The dreaded job interview. No matter your resume and talents if you mess this up you won’t get that job. In today’s tough economy you need every possible edge. It can be a simple equation: You want to be liked—not hated.
Here are ten simple things to do that will dramatically increase your chances: from wearing the right expression, to knowing what not to say, to never ever breaking a sweat.
1. Don’t be a Smiley Face
Excessive smiling in a job interview is seen for what it is—nervousness and a lack of confidence. A smiley face exudes phoniness, which will quickly be picked up by the interviewer. Instead be thoughtful and pleasant. Smile when there’s something to smile about. Do a practice run in front of a mirror or friend.
2. Don’t be a Know-It-None
Your job is to be knowledgeable about the company for which you’re interviewing. Random facts about last night’s episode of Dancing With the Stars episode or your favorite blog will not get you the job. Never feel you have to fill an interview with small talk. Find ways to talk about serious subjects related to the industry or company. Pockets of silence are better than padding an interview with random babble.
3. Don’t Sweat
You can lose a job by wearing an undershirt or simply a little too much clothing. Sweaty palms or beads on your forehead will not impress. You are not applying to be a personal trainer. Sweat will be seen as a sign of weakness and nervousness. Do a practice run with your job interview outfit in front of friends. The job interview is one place you definitely don’t want to be hot.
4. Put Down that Stop Sign
Interviewers are seeking candidates eager to take on challenging projects and jobs. Hesitance and a nay saying mentality will be as visible as a red tie—and seen as a negative. Practice saying “yes” to questions about your interest in tasks and work that might normally give you pause.
5. Don’t be a Sheeple
Asking the location of the lunchroom or meeting room will clue the interviewer into your lack of preparation and initiative. Prepare. Don’t ask questions about routine elements or functions of a company: where stuff is, the size of your cube, and company policy on coffee breaks.
6. Don’t be a Liar Liar
Studies show that employees lie frequently in the workplace. Lying won’t get you one. In a job interview even a slight exaggeration is lying. Don’t. Never stretch your resume or embellish accomplishments. There’s a difference between speaking with a measured confidence and engaging in BS. One lie can ruin your entire interview, and the skilled interviewer will spot the lie and show you the door.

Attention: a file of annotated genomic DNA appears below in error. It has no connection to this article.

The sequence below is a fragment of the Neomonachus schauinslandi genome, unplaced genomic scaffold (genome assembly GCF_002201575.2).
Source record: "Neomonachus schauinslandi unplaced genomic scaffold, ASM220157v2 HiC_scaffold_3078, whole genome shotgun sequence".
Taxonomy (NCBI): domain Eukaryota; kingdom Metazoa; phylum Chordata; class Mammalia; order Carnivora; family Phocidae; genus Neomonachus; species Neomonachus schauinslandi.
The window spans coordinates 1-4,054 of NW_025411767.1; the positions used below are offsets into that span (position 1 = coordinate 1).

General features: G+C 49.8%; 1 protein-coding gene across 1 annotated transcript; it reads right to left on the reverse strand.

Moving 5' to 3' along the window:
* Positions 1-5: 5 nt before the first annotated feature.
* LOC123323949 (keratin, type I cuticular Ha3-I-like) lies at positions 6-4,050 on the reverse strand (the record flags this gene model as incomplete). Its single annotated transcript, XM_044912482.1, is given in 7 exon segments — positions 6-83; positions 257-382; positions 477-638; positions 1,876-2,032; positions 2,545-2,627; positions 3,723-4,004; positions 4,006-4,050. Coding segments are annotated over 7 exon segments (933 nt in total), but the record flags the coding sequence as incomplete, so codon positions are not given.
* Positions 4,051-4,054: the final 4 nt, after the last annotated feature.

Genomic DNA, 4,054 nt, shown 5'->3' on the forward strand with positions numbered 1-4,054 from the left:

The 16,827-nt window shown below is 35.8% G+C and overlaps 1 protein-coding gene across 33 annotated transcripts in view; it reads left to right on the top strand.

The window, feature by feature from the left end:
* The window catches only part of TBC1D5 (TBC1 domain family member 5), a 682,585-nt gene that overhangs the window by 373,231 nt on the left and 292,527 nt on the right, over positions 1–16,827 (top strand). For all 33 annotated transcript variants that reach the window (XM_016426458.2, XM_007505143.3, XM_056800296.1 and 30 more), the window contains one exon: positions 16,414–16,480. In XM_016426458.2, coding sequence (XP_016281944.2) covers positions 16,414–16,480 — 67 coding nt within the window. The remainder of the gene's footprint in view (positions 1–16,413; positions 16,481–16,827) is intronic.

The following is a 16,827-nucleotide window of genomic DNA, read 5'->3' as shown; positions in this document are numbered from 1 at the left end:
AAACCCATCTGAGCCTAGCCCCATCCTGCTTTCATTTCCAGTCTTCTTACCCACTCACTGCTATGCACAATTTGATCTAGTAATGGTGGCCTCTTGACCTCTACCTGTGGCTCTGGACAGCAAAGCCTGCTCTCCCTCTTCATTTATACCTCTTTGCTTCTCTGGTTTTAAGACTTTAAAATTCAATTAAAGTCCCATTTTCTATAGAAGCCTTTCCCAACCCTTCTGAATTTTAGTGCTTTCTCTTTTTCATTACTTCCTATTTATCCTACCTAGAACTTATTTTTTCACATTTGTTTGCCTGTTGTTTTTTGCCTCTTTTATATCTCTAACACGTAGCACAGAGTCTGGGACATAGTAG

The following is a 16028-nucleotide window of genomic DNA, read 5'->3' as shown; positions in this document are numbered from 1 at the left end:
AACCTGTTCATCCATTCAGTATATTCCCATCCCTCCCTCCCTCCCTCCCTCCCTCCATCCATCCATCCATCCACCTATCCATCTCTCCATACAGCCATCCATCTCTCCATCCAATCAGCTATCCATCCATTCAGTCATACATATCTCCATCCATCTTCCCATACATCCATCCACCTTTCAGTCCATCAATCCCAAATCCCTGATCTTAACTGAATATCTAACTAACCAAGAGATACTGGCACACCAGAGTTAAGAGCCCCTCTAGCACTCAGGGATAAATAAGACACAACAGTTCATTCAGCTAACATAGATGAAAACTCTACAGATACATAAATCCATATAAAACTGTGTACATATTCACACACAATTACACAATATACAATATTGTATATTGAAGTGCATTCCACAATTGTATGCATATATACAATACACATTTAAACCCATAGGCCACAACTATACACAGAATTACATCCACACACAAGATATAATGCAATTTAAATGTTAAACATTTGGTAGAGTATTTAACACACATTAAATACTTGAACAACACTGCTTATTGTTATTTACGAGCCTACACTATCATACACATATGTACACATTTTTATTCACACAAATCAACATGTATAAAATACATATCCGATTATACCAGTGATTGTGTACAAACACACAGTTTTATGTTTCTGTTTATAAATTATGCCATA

7. Don’t Be a Bad Comedian
Humor tends to be very subjective and while it may be tempting to lead your interview with a joke you’ve got to be careful about your material. You probably will know nothing about the sensibilities of your interviewer, let alone what makes them laugh. On the other hand, nothing disarms the tension of a job interview like a little laughter, so you can probably score at least a courtesy chuckle mentioning that it’s “perfect weather for a job interview!”
8. Don’t Be High Maintenance
If you start talking about the ideal office temperature, the perfect chair for your tricky back, and how the water cooler needs to be filled with imported mineral water, chances are you’ll be shown a polite smile and the door, regardless of your qualifications. Nobody hiring today is going to be looking for someone who’s going to be finicky about their workspace.
9. Don’t Be a Minute Man
At every job interview, the prospective hire is given the chance to ask questions. Make yours intelligent, to the point and watch the person across the desk for visual cues whether you’ve asked enough. Ask too many questions about off-target matters and you’ll be thought of as a Minute Man, destined to waste the company’s resources with insignificant and time-wasting matters.
10. Don’t Be a Switchblade
Normally the Switchblade is thought of a backstabber, often taking credit for someone else’s work. In an interview setting, the Switchblade can’t help but “trash talk” his former employer. If you make it seem like your former workplace was hell on Earth, the person interviewing you might be tempted to call them to find out who was the real devil.
By Jonathan Littman and Marc Hershon